Sometimes I really hate my ego. Ive studied spiritual teachings enough to know that what drives us to control is the ego: that over-analytic, judging and critical left brain which is always on guard, eager to squash our enthusiasm, and which doesnt give spontaneity and creativity much of a chance to blossom. Sometimes I really hate my left brain, too. Even though we need it for survival, it can sabotage our most earnest efforts to be open, spontaneous, flexible and honest. The ego is very wary of honesty. It sees it as a weakness, and would rather we respond in safer, pre-programmed sorts of ways. Honesty is risky business for the ego, because we might look foolish, stupid or weak, so the ego avoids situations that could create discomfort. The ego is what causes us to reduce, to shrink, ask for less, and to settle. It reasons: at least if I settle Im not out of my comfort zone. If the ego had its way it would tuck us into bed and keep us there forever, everyday nearly the same, nothing allowed in that would rock our boats. Sterile, yet safe. Though youve probably realized by now that playing it too safe is a recipe for failure.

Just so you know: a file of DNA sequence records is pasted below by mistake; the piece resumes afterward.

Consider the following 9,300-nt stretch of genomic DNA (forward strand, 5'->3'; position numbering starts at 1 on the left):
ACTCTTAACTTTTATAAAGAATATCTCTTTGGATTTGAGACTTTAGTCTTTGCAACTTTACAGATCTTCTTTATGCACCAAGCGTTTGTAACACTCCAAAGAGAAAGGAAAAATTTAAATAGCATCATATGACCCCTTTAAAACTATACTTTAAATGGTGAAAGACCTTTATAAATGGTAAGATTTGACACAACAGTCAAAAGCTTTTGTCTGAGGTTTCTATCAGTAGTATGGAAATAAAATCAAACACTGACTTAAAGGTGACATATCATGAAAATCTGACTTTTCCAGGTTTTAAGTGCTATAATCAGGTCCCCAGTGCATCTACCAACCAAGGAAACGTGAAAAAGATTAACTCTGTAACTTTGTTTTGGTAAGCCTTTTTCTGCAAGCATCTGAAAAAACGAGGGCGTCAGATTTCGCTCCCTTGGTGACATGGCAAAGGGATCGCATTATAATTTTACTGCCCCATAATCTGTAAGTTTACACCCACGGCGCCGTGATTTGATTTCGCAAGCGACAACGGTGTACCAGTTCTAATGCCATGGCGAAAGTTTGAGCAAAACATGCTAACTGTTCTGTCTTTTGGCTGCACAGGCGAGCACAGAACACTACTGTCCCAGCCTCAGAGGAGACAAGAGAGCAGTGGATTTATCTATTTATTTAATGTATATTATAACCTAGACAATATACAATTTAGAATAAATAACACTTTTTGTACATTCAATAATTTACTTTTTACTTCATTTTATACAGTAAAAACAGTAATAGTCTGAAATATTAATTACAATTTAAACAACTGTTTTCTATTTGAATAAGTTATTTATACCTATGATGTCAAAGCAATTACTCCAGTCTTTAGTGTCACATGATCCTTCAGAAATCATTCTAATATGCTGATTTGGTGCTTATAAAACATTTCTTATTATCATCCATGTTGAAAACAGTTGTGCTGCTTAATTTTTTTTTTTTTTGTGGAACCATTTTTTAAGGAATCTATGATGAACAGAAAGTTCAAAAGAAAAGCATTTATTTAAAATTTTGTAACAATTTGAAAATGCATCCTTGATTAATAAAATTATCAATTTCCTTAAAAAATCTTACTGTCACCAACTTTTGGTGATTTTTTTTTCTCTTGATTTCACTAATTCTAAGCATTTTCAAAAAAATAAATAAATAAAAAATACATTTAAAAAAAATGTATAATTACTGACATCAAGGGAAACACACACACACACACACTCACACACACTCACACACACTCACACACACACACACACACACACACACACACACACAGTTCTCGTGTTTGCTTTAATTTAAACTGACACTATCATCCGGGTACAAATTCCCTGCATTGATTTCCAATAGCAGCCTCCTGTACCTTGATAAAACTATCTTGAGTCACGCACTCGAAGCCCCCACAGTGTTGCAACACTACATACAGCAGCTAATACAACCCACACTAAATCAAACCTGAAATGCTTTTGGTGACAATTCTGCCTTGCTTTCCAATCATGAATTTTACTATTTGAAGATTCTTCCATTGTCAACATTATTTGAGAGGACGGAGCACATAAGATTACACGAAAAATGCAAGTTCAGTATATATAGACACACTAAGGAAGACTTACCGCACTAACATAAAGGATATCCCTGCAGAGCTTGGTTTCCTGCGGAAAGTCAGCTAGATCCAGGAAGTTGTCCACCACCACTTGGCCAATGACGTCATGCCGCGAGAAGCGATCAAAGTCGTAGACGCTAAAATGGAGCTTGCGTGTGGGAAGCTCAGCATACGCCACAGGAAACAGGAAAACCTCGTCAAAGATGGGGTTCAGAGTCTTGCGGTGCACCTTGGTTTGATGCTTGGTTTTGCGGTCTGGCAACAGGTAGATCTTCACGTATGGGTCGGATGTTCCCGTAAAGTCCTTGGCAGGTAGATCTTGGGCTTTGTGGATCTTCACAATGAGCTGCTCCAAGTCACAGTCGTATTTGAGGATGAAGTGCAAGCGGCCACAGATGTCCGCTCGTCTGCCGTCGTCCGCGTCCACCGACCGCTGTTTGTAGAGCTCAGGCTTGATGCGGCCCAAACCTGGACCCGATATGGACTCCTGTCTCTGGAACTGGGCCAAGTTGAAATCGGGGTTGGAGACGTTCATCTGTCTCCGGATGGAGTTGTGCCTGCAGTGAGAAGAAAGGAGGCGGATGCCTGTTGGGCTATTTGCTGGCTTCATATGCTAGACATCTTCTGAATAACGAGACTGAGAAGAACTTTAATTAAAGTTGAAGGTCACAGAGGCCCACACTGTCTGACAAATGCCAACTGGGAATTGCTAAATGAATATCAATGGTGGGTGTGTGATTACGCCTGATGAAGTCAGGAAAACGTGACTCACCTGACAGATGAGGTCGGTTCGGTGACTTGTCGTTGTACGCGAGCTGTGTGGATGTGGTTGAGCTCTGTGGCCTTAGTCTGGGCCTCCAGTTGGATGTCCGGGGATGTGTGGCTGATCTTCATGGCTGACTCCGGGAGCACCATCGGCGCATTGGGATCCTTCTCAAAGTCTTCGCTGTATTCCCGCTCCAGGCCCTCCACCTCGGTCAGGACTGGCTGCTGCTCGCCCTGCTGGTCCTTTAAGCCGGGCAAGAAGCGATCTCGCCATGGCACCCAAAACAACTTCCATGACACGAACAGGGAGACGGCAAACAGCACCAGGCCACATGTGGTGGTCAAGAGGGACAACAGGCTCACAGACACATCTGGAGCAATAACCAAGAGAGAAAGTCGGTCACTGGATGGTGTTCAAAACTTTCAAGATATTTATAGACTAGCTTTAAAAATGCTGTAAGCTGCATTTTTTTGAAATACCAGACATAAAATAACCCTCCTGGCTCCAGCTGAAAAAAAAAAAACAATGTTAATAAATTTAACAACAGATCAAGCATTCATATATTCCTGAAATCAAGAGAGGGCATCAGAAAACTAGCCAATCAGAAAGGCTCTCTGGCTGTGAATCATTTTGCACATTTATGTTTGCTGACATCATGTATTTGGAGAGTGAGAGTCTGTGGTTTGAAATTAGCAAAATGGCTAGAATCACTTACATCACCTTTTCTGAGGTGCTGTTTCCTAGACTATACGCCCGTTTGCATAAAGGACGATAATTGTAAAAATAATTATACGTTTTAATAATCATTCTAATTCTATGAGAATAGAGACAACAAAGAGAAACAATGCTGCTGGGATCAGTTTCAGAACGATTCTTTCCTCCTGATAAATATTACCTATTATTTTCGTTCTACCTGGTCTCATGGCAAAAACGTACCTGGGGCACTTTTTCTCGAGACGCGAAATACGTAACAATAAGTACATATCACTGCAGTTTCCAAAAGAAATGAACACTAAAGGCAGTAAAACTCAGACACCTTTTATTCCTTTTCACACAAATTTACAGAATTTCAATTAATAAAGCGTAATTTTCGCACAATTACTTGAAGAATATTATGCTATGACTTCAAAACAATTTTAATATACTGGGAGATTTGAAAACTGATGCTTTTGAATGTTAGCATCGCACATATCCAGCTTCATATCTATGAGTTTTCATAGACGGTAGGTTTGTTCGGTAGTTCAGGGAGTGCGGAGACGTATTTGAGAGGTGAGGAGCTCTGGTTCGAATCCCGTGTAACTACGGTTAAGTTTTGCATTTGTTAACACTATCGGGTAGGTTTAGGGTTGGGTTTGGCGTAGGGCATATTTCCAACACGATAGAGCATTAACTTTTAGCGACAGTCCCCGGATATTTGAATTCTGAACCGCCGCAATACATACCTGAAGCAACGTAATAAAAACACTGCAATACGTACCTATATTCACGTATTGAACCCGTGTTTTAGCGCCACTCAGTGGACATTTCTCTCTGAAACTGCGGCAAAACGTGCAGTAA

The writing standards also provide four sections of emphasis: text types and purposes, production and distribution of writing, research, as well as the variety of writing. Students are asked to write to persuade, to inform or explain and also to detail a narrative of real or imagined events. They go through the writing process to produce clear and competent writing, while using the technology throughout. They should be able to conduct research to collect relevant information. Its important that they evaluate the credibility of sources, and also support their resulting ideas with specific citations.